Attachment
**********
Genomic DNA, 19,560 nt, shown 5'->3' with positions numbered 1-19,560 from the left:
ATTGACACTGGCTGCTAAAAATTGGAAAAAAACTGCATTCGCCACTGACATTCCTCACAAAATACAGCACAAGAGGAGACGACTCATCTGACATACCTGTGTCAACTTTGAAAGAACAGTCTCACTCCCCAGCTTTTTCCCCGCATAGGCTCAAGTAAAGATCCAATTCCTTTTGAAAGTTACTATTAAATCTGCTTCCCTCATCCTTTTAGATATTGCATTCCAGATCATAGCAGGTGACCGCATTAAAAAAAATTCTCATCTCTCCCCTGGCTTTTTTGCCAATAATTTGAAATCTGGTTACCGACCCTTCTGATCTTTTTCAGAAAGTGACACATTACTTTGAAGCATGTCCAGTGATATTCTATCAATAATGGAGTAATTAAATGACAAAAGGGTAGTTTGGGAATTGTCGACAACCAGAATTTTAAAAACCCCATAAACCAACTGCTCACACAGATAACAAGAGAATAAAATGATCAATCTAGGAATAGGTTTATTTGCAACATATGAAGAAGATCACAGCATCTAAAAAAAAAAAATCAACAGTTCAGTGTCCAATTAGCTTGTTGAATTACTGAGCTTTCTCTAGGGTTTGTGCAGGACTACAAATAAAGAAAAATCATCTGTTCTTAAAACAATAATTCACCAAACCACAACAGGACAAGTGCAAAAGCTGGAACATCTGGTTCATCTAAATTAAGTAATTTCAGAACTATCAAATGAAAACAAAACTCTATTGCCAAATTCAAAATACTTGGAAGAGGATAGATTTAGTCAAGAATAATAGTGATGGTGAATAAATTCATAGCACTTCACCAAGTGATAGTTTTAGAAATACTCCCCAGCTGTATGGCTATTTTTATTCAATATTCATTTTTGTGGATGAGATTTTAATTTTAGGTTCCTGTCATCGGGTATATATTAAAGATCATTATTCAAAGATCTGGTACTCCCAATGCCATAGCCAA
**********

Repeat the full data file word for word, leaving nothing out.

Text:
Genomic DNA, 19,560 nt, shown 5'->3' with positions numbered 1-19,560 from the left:
ATTGACACTGGCTGCTAAAAATTGGAAAAAAACTGCATTCGCCACTGACATTCCTCACAAAATACAGCACAAGAGGAGACGACTCATCTGACATACCTGTGTCAACTTTGAAAGAACAGTCTCACTCCCCAGCTTTTTCCCCGCATAGGCTCAAGTAAAGATCCAATTCCTTTTGAAAGTTACTATTAAATCTGCTTCCCTCATCCTTTTAGATATTGCATTCCAGATCATAGCAGGTGACCGCATTAAAAAAAATTCTCATCTCTCCCCTGGCTTTTTTGCCAATAATTTGAAATCTGGTTACCGACCCTTCTGATCTTTTTCAGAAAGTGACACATTACTTTGAAGCATGTCCAGTGATATTCTATCAATAATGGAGTAATTAAATGACAAAAGGGTAGTTTGGGAATTGTCGACAACCAGAATTTTAAAAACCCCATAAACCAACTGCTCACACAGATAACAAGAGAATAAAATGATCAATCTAGGAATAGGTTTATTTGCAACATATGAAGAAGATCACAGCATCTAAAAAAAAAAAATCAACAGTTCAGTGTCCAATTAGCTTGTTGAATTACTGAGCTTTCTCTAGGGTTTGTGCAGGACTACAAATAAAGAAAAATCATCTGTTCTTAAAACAATAATTCACCAAACCACAACAGGACAAGTGCAAAAGCTGGAACATCTGGTTCATCTAAATTAAGTAATTTCAGAACTATCAAATGAAAACAAAACTCTATTGCCAAATTCAAAATACTTGGAAGAGGATAGATTTAGTCAAGAATAATAGTGATGGTGAATAAATTCATAGCACTTCACCAAGTGATAGTTTTAGAAATACTCCCCAGCTGTATGGCTATTTTTATTCAATATTCATTTTTGTGGATGAGATTTTAATTTTAGGTTCCTGTCATCGGGTATATATTAAAGATCATTATTCAAAGATCTGGTACTCCCAATGCCATAGCCAA